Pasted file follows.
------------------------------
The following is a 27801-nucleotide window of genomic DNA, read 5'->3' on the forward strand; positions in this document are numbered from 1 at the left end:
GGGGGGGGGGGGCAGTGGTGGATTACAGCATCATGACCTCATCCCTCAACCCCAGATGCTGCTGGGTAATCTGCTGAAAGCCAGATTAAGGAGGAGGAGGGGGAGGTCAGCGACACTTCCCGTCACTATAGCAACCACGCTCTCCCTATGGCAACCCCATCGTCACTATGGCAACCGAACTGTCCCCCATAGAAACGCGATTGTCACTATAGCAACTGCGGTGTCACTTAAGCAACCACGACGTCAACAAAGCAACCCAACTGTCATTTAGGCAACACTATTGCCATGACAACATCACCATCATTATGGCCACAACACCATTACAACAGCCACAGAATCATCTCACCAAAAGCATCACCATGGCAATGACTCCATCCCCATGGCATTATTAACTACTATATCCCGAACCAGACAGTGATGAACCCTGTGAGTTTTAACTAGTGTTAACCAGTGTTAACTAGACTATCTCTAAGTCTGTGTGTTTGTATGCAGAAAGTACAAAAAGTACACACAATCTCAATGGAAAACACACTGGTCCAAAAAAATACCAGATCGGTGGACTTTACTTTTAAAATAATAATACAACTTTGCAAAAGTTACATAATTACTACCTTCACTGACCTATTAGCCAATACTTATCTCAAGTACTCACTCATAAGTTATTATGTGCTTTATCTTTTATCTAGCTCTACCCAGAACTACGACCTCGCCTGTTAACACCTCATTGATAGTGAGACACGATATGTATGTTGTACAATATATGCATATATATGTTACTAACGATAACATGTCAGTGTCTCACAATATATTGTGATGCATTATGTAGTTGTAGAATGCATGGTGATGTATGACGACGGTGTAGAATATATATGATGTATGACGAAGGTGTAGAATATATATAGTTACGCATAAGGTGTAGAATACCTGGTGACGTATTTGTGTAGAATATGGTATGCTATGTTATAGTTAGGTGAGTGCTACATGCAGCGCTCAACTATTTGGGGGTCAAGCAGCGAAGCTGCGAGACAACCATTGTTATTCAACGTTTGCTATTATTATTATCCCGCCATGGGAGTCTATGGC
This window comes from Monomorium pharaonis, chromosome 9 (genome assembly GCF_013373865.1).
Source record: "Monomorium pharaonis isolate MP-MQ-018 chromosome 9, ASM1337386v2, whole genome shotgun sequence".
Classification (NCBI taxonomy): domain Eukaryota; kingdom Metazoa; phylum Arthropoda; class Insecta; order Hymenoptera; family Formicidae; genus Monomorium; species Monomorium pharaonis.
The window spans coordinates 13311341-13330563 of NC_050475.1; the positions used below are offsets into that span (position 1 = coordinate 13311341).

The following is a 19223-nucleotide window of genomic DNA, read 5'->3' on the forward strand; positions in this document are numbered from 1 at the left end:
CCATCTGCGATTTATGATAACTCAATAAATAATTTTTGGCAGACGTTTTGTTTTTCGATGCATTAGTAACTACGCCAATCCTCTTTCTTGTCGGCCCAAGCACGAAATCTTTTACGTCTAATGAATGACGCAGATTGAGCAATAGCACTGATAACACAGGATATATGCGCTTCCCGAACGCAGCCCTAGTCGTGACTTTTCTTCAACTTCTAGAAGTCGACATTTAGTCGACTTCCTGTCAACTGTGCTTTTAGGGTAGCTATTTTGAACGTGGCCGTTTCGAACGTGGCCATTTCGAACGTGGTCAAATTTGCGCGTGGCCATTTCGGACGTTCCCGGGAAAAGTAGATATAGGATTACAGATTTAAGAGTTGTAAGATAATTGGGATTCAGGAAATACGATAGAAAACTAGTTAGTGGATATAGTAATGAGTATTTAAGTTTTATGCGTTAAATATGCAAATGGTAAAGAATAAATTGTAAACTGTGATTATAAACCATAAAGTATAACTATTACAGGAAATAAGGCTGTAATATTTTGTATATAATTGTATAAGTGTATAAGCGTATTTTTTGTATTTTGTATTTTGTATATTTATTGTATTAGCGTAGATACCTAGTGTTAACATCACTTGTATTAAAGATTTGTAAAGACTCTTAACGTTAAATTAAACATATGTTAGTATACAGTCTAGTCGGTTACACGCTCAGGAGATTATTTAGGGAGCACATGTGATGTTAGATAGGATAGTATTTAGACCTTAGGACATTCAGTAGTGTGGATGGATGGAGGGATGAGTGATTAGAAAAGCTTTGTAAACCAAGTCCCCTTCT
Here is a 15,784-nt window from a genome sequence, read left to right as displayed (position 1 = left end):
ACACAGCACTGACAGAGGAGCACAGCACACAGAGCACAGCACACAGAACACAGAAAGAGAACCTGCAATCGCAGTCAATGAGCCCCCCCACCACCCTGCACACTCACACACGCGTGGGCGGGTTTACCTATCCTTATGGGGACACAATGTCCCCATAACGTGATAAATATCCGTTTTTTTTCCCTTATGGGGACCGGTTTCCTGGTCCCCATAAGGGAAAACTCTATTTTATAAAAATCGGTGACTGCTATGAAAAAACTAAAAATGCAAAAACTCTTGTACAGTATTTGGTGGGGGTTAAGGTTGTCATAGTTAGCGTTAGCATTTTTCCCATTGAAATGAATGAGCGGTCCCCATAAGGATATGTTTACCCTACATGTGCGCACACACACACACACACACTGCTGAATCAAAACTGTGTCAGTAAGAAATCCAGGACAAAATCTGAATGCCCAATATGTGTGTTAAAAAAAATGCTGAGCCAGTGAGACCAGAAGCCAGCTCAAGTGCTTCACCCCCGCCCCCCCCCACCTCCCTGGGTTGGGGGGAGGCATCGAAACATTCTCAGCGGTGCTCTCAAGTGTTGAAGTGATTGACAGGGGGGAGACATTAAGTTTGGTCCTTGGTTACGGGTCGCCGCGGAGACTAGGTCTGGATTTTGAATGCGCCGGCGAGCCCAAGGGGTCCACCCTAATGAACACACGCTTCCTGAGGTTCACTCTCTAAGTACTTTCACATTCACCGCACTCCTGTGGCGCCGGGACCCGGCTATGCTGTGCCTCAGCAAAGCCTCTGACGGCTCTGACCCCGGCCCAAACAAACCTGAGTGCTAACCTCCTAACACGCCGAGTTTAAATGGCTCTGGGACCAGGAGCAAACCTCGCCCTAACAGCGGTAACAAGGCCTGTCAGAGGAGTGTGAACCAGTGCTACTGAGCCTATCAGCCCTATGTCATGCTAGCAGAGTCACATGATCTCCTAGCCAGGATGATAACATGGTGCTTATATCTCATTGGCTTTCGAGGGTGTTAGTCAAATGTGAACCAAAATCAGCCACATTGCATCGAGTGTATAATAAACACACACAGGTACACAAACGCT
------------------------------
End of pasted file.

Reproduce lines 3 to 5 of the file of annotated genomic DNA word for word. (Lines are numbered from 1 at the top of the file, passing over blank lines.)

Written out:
This window comes from Monomorium pharaonis, chromosome 9 (genome assembly GCF_013373865.1).
Source record: "Monomorium pharaonis isolate MP-MQ-018 chromosome 9, ASM1337386v2, whole genome shotgun sequence".
Classification (NCBI taxonomy): domain Eukaryota; kingdom Metazoa; phylum Arthropoda; class Insecta; order Hymenoptera; family Formicidae; genus Monomorium; species Monomorium pharaonis.